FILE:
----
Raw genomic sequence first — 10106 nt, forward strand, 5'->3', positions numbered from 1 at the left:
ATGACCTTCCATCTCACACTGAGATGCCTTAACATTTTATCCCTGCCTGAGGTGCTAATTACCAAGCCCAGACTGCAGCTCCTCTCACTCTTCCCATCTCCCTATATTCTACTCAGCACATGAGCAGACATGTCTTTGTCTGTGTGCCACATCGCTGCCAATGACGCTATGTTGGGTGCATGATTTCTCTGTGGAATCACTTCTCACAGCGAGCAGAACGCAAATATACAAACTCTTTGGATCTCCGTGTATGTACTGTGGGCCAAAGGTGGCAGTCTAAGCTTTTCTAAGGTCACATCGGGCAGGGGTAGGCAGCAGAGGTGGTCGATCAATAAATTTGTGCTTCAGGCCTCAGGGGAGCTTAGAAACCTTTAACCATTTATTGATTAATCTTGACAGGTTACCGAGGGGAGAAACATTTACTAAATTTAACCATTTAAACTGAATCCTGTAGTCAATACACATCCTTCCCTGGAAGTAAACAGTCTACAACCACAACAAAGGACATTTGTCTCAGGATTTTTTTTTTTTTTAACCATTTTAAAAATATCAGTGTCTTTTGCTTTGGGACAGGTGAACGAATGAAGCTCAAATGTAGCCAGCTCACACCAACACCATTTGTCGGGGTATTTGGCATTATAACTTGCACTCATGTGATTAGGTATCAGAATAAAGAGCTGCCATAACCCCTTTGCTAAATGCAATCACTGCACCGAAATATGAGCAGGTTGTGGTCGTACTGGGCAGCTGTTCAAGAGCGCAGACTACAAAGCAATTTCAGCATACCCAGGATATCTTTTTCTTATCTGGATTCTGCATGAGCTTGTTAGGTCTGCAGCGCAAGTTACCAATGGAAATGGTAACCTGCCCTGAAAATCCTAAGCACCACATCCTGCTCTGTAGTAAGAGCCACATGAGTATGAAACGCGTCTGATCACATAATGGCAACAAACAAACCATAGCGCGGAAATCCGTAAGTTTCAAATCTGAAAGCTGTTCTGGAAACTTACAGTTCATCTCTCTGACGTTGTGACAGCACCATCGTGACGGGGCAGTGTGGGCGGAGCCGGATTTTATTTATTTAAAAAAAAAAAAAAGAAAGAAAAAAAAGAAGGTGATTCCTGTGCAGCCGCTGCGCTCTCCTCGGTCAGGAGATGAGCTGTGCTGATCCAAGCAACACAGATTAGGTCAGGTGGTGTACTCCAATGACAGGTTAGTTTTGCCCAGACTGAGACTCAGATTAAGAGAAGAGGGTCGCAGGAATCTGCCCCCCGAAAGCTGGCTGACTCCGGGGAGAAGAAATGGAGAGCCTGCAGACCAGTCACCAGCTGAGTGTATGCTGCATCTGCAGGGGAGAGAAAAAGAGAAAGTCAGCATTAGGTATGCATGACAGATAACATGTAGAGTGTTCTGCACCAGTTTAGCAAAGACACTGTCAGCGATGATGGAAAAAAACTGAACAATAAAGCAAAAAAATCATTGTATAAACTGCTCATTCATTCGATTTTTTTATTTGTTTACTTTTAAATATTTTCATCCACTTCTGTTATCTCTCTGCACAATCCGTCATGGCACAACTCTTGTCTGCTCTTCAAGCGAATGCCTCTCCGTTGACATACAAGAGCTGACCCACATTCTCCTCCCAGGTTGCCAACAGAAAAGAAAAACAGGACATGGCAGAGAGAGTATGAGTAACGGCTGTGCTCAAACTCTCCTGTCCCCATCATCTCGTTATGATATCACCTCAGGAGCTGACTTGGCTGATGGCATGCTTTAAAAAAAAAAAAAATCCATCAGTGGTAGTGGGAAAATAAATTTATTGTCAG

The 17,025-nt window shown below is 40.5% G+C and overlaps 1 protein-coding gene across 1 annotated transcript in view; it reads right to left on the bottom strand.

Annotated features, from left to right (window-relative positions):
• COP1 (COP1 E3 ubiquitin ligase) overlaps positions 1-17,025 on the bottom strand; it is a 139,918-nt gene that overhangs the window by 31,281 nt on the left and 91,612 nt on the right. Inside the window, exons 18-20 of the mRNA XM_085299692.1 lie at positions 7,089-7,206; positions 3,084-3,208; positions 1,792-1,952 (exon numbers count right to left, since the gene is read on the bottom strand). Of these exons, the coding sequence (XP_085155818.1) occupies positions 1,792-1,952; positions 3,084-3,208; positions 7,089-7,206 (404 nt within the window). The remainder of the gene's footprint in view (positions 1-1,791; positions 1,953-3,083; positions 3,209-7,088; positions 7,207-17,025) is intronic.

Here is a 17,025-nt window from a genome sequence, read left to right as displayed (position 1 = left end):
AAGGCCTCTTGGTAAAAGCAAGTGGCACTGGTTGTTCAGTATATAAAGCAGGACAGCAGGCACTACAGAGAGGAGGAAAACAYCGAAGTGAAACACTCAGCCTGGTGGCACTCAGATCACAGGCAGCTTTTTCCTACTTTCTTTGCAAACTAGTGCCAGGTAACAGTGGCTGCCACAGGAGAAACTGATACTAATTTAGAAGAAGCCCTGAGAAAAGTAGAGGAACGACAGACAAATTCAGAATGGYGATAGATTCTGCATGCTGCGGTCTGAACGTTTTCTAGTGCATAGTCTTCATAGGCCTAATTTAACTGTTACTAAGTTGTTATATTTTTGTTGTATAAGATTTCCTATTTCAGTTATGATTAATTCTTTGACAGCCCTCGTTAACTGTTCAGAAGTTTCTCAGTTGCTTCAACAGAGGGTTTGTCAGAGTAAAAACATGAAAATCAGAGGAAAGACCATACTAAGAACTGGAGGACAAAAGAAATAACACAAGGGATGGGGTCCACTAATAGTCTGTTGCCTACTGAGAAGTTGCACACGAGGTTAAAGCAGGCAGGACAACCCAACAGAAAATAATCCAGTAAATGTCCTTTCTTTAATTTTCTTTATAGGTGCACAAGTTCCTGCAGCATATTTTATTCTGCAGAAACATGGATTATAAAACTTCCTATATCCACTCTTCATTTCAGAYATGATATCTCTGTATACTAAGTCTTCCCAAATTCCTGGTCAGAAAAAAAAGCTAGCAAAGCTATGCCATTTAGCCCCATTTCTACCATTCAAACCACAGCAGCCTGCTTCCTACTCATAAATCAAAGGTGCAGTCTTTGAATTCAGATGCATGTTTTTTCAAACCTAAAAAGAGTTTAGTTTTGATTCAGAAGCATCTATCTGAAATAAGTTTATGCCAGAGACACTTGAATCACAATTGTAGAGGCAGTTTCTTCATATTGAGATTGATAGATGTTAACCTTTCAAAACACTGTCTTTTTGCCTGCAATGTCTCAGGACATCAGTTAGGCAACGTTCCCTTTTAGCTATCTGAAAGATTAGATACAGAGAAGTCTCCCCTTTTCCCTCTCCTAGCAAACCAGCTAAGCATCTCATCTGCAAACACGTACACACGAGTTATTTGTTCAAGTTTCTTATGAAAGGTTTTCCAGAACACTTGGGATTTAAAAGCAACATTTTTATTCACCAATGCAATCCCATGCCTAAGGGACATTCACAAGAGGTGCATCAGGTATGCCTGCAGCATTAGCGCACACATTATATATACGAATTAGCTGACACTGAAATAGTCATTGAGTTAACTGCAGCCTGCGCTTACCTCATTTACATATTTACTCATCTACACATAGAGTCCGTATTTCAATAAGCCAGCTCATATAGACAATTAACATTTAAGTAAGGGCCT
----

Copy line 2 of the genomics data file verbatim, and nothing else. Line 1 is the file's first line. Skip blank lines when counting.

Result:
ATGACCTTCCATCTCACACTGAGATGCCTTAACATTTTATCCCTGCCTGAGGTGCTAATTACCAAGCCCAGACTGCAGCTCCTCTCACTCTTCCCATCTCCCTATATTCTACTCAGCACATGAGCAGACATGTCTTTGTCTGTGTGCCACATCGCTGCCAATGACGCTATGTTGGGTGCATGATTTCTCTGTGGAATCACTTCTCACAGCGAGCAGAACGCAAATATACAAACTCTTTGGATCTCCGTGTATGTACTGTGGGCCAAAGGTGGCAGTCTAAGCTTTTCTAAGGTCACATCGGGCAGGGGTAGGCAGCAGAGGTGGTCGATCAATAAATTTGTGCTTCAGGCCTCAGGGGAGCTTAGAAACCTTTAACCATTTATTGATTAATCTTGACAGGTTACCGAGGGGAGAAACATTTACTAAATTTAACCATTTAAACTGAATCCTGTAGTCAATACACATCCTTCCCTGGAAGTAAACAGTCTACAACCACAACAAAGGACATTTGTCTCAGGATTTTTTTTTTTTTTAACCATTTTAAAAATATCAGTGTCTTTTGCTTTGGGACAGGTGAACGAATGAAGCTCAAATGTAGCCAGCTCACACCAACACCATTTGTCGGGGTATTTGGCATTATAACTTGCACTCATGTGATTAGGTATCAGAATAAAGAGCTGCCATAACCCCTTTGCTAAATGCAATCACTGCACCGAAATATGAGCAGGTTGTGGTCGTACTGGGCAGCTGTTCAAGAGCGCAGACTACAAAGCAATTTCAGCATACCCAGGATATCTTTTTCTTATCTGGATTCTGCATGAGCTTGTTAGGTCTGCAGCGCAAGTTACCAATGGAAATGGTAACCTGCCCTGAAAATCCTAAGCACCACATCCTGCTCTGTAGTAAGAGCCACATGAGTATGAAACGCGTCTGATCACATAATGGCAACAAACAAACCATAGCGCGGAAATCCGTAAGTTTCAAATCTGAAAGCTGTTCTGGAAACTTACAGTTCATCTCTCTGACGTTGTGACAGCACCATCGTGACGGGGCAGTGTGGGCGGAGCCGGATTTTATTTATTTAAAAAAAAAAAAAAGAAAGAAAAAAAAGAAGGTGATTCCTGTGCAGCCGCTGCGCTCTCCTCGGTCAGGAGATGAGCTGTGCTGATCCAAGCAACACAGATTAGGTCAGGTGGTGTACTCCAATGACAGGTTAGTTTTGCCCAGACTGAGACTCAGATTAAGAGAAGAGGGTCGCAGGAATCTGCCCCCCGAAAGCTGGCTGACTCCGGGGAGAAGAAATGGAGAGCCTGCAGACCAGTCACCAGCTGAGTGTATGCTGCATCTGCAGGGGAGAGAAAAAGAGAAAGTCAGCATTAGGTATGCATGACAGATAACATGTAGAGTGTTCTGCACCAGTTTAGCAAAGACACTGTCAGCGATGATGGAAAAAAACTGAACAATAAAGCAAAAAAATCATTGTATAAACTGCTCATTCATTCGATTTTTTTATTTGTTTACTTTTAAATATTTTCATCCACTTCTGTTATCTCTCTGCACAATCCGTCATGGCACAACTCTTGTCTGCTCTTCAAGCGAATGCCTCTCCGTTGACATACAAGAGCTGACCCACATTCTCCTCCCAGGTTGCCAACAGAAAAGAAAAACAGGACATGGCAGAGAGAGTATGAGTAACGGCTGTGCTCAAACTCTCCTGTCCCCATCATCTCGTTATGATATCACCTCAGGAGCTGACTTGGCTGATGGCATGCTTTAAAAAAAAAAAAAATCCATCAGTGGTAGTGGGAAAATAAATTTATTGTCAG